Yellowstone National Park contains the most concentrated array of hot springs and geysers in the world. The largest, and one of the most spectacular, springs in the park is the Grand Prismatic Spring. It is 90 meters (300 feet) across and 50 meters (160 feet) deep. In the center of the pool the water is 87° C (188° F)—too hot to support life. In the cooler water along the edges of the pool, however, colonies of thermophilic (heat-loving) cyano-bacteria and algae thrive. Yellow, orange, and red pigments are produced by the bacteria as a natural sunscreen. As a result, the pool displays a spectrum of colors from the bright blue of the center to the orange, red, and brown algal mats along the edges.
NASA scientists study Yellowstone’s hot springs because they may be similar to the environments where life first evolved on Earth. Other bodies in the solar system, such as Europa and Mars, could have hot springs, too, possibly full of life.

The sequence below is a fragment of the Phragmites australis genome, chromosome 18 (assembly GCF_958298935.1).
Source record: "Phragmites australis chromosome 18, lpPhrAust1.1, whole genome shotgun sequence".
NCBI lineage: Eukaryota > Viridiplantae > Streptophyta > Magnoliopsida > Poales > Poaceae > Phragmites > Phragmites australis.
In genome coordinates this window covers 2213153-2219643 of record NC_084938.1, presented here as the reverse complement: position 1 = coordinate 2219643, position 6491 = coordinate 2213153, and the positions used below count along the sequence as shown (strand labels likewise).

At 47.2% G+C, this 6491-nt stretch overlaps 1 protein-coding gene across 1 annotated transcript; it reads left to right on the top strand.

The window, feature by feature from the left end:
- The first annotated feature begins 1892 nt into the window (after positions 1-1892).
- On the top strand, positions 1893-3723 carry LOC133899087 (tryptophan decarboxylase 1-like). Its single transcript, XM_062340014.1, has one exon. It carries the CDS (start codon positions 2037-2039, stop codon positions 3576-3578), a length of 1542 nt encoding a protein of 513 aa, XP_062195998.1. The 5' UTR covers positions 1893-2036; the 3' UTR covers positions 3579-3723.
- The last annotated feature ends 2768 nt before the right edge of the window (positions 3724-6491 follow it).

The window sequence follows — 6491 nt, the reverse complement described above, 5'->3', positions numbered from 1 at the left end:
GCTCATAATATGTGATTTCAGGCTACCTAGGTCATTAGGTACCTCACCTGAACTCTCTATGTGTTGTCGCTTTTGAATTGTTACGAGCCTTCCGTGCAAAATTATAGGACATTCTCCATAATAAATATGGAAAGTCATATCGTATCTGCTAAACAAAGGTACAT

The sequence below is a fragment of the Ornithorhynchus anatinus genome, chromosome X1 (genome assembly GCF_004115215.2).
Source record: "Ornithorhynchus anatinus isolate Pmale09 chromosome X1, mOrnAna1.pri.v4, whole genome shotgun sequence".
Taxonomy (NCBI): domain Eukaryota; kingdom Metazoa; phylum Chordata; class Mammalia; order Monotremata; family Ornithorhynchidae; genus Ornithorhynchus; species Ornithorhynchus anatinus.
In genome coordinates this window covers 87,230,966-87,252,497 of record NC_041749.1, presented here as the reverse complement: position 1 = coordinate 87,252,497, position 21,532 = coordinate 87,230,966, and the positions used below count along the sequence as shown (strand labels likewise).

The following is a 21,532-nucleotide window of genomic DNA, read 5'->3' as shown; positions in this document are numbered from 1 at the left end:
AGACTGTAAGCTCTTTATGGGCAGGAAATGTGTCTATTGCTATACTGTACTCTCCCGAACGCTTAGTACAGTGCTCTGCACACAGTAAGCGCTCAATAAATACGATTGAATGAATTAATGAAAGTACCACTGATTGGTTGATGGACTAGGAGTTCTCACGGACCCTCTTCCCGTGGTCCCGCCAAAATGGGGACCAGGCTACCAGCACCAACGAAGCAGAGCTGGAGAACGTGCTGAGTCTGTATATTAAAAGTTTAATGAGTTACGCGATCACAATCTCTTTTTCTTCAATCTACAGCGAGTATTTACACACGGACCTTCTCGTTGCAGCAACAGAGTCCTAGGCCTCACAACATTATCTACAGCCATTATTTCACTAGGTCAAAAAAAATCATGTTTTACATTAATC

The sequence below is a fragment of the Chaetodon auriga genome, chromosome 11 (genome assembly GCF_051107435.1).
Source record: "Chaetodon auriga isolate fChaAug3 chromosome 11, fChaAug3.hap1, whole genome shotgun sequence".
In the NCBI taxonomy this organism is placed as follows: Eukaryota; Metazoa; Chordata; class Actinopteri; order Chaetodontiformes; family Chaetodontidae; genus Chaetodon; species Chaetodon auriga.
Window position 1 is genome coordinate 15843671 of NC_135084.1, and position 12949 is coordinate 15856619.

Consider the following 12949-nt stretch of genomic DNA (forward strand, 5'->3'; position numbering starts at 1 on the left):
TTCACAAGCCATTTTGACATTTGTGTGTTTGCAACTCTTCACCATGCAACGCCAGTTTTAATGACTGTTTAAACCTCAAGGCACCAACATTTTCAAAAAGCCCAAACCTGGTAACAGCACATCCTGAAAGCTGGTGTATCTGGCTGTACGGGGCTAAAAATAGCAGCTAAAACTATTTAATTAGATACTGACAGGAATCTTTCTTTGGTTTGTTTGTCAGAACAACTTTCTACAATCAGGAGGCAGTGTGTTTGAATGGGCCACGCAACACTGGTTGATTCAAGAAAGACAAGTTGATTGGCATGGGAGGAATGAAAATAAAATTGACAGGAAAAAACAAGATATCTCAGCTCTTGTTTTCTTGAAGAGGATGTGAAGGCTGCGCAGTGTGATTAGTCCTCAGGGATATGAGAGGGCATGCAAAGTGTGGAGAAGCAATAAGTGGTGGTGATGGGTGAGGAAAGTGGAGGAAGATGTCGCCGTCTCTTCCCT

This image was acquired by Space Imaging’s IKONOS Satellite on August 17, 2001.
Image by Robert Simmon, SSAI/NASA GSFC, based on data copyright DigitalGlobe
This astronaut photograph is centered on Yellowstone Lake, a popular camping and fishing location within the National Park. The lake basin includes part of the youngest caldera and has an area of 352 square kilometers (136 square miles).